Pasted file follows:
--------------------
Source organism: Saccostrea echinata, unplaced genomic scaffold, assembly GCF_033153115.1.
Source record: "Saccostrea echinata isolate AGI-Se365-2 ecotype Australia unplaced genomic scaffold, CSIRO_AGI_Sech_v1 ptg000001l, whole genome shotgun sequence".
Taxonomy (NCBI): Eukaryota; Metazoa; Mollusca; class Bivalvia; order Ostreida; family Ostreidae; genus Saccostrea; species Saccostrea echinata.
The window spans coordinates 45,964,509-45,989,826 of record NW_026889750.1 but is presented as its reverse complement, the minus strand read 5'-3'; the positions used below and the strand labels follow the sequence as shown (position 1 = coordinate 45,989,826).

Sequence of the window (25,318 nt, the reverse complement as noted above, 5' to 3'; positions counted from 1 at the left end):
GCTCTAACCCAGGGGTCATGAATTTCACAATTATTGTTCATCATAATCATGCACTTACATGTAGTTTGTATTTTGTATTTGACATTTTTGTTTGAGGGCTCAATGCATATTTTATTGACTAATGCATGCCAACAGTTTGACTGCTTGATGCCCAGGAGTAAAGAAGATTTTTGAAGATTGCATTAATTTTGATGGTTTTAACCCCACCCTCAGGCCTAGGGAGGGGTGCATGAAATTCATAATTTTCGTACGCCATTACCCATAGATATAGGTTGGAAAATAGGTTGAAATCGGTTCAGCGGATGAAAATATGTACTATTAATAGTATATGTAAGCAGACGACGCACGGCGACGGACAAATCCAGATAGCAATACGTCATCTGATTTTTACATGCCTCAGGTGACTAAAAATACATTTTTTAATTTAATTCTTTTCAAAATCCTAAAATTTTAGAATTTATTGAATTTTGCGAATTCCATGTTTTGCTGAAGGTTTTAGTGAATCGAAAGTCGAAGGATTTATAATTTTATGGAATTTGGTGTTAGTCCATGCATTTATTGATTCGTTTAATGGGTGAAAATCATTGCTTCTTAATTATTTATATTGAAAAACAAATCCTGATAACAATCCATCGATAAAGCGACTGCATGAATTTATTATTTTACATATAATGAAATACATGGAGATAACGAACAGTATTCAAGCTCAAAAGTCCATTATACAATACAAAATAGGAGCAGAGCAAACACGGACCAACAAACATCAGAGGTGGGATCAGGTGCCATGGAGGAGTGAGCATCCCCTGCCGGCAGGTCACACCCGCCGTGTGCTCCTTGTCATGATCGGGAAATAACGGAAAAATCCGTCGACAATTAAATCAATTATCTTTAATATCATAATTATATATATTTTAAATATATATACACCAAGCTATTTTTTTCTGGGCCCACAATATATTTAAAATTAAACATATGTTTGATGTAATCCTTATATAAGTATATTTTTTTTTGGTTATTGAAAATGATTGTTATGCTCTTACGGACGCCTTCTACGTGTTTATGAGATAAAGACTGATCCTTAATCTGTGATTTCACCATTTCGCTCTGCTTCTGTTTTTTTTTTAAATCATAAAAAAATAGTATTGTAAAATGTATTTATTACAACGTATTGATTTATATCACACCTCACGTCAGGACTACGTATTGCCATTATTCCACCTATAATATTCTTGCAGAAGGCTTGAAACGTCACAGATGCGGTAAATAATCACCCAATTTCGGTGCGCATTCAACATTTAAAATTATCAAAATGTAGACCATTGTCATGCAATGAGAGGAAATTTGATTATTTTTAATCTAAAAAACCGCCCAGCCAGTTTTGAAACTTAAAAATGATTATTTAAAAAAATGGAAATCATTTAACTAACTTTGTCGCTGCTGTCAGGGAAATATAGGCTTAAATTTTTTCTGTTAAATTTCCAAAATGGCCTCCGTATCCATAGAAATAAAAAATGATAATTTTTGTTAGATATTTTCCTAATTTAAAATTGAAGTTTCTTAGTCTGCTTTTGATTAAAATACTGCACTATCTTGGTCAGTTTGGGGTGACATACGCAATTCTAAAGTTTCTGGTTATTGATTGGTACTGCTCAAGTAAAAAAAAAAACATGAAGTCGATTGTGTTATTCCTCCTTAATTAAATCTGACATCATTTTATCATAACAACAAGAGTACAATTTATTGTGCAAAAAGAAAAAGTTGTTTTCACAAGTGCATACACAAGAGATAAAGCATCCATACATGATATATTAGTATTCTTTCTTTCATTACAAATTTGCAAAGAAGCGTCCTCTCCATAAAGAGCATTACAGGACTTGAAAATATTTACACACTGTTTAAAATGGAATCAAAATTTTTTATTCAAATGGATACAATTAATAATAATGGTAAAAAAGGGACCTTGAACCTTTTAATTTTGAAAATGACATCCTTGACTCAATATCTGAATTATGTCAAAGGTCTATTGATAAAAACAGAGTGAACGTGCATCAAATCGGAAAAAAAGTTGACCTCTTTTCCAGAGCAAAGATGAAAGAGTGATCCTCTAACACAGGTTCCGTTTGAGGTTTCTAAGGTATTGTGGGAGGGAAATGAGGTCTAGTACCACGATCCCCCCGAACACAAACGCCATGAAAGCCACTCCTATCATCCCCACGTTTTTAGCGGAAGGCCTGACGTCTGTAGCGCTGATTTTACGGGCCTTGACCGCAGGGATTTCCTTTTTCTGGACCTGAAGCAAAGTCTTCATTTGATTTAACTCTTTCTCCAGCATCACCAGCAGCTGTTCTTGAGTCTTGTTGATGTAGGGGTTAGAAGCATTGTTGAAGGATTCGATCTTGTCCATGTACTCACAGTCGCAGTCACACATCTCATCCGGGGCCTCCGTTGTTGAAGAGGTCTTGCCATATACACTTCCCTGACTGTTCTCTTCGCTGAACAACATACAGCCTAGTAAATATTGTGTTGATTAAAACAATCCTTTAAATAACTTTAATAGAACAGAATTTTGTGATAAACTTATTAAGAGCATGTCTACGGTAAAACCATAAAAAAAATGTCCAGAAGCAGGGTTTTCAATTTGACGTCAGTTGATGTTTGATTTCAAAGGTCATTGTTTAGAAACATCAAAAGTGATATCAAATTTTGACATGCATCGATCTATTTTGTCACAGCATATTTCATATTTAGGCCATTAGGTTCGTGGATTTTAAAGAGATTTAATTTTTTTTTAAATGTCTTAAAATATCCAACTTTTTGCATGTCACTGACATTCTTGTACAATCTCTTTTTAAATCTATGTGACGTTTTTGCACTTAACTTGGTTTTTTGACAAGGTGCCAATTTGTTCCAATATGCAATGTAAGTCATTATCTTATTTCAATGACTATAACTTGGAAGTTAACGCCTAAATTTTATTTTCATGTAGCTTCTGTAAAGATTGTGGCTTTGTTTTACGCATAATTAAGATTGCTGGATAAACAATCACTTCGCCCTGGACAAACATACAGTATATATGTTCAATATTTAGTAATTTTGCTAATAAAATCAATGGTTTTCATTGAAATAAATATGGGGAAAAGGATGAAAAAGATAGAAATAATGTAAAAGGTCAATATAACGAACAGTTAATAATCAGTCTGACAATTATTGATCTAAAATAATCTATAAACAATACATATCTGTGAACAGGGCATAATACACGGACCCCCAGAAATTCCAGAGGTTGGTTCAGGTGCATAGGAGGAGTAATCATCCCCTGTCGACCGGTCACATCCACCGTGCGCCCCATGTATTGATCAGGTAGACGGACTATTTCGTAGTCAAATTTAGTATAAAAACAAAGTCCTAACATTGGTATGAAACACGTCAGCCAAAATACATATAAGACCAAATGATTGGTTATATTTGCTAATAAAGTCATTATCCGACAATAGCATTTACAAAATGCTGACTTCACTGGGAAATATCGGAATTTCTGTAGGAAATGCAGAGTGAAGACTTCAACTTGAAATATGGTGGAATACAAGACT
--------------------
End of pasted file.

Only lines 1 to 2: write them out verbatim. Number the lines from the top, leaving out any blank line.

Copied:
Source organism: Saccostrea echinata, unplaced genomic scaffold, assembly GCF_033153115.1.
Source record: "Saccostrea echinata isolate AGI-Se365-2 ecotype Australia unplaced genomic scaffold, CSIRO_AGI_Sech_v1 ptg000001l, whole genome shotgun sequence".